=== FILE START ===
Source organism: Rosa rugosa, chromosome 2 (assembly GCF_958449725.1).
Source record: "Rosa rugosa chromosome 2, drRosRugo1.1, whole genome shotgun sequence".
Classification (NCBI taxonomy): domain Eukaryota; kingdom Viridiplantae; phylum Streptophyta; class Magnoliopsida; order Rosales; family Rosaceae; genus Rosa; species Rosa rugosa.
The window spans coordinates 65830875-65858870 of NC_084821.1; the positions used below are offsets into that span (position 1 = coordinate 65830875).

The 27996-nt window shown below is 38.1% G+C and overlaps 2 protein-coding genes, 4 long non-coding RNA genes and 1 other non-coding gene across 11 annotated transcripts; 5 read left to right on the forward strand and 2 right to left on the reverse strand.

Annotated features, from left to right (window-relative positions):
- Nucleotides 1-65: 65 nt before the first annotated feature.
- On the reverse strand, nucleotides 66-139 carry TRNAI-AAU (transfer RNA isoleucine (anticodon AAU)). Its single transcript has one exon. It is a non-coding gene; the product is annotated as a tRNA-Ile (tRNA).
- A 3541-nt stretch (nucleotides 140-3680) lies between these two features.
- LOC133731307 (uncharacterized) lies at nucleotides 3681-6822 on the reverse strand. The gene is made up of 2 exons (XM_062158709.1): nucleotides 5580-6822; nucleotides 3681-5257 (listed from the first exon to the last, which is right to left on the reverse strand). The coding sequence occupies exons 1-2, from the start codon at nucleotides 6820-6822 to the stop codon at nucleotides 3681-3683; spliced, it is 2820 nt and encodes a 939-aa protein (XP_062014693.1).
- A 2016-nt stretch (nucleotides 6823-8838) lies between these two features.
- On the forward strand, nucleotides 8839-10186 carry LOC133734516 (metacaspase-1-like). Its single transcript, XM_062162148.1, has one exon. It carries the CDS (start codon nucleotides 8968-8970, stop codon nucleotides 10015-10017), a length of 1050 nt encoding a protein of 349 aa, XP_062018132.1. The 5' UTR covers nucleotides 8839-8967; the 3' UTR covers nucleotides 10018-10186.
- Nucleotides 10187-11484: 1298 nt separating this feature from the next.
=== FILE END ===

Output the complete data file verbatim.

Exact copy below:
Source organism: Rosa rugosa, chromosome 2 (assembly GCF_958449725.1).
Source record: "Rosa rugosa chromosome 2, drRosRugo1.1, whole genome shotgun sequence".
Classification (NCBI taxonomy): domain Eukaryota; kingdom Viridiplantae; phylum Streptophyta; class Magnoliopsida; order Rosales; family Rosaceae; genus Rosa; species Rosa rugosa.
The window spans coordinates 65830875-65858870 of NC_084821.1; the positions used below are offsets into that span (position 1 = coordinate 65830875).

The 27996-nt window shown below is 38.1% G+C and overlaps 2 protein-coding genes, 4 long non-coding RNA genes and 1 other non-coding gene across 11 annotated transcripts; 5 read left to right on the forward strand and 2 right to left on the reverse strand.

Annotated features, from left to right (window-relative positions):
- Nucleotides 1-65: 65 nt before the first annotated feature.
- On the reverse strand, nucleotides 66-139 carry TRNAI-AAU (transfer RNA isoleucine (anticodon AAU)). Its single transcript has one exon. It is a non-coding gene; the product is annotated as a tRNA-Ile (tRNA).
- A 3541-nt stretch (nucleotides 140-3680) lies between these two features.
- LOC133731307 (uncharacterized) lies at nucleotides 3681-6822 on the reverse strand. The gene is made up of 2 exons (XM_062158709.1): nucleotides 5580-6822; nucleotides 3681-5257 (listed from the first exon to the last, which is right to left on the reverse strand). The coding sequence occupies exons 1-2, from the start codon at nucleotides 6820-6822 to the stop codon at nucleotides 3681-3683; spliced, it is 2820 nt and encodes a 939-aa protein (XP_062014693.1).
- A 2016-nt stretch (nucleotides 6823-8838) lies between these two features.
- On the forward strand, nucleotides 8839-10186 carry LOC133734516 (metacaspase-1-like). Its single transcript, XM_062162148.1, has one exon. It carries the CDS (start codon nucleotides 8968-8970, stop codon nucleotides 10015-10017), a length of 1050 nt encoding a protein of 349 aa, XP_062018132.1. The 5' UTR covers nucleotides 8839-8967; the 3' UTR covers nucleotides 10018-10186.
- Nucleotides 10187-11484: 1298 nt separating this feature from the next.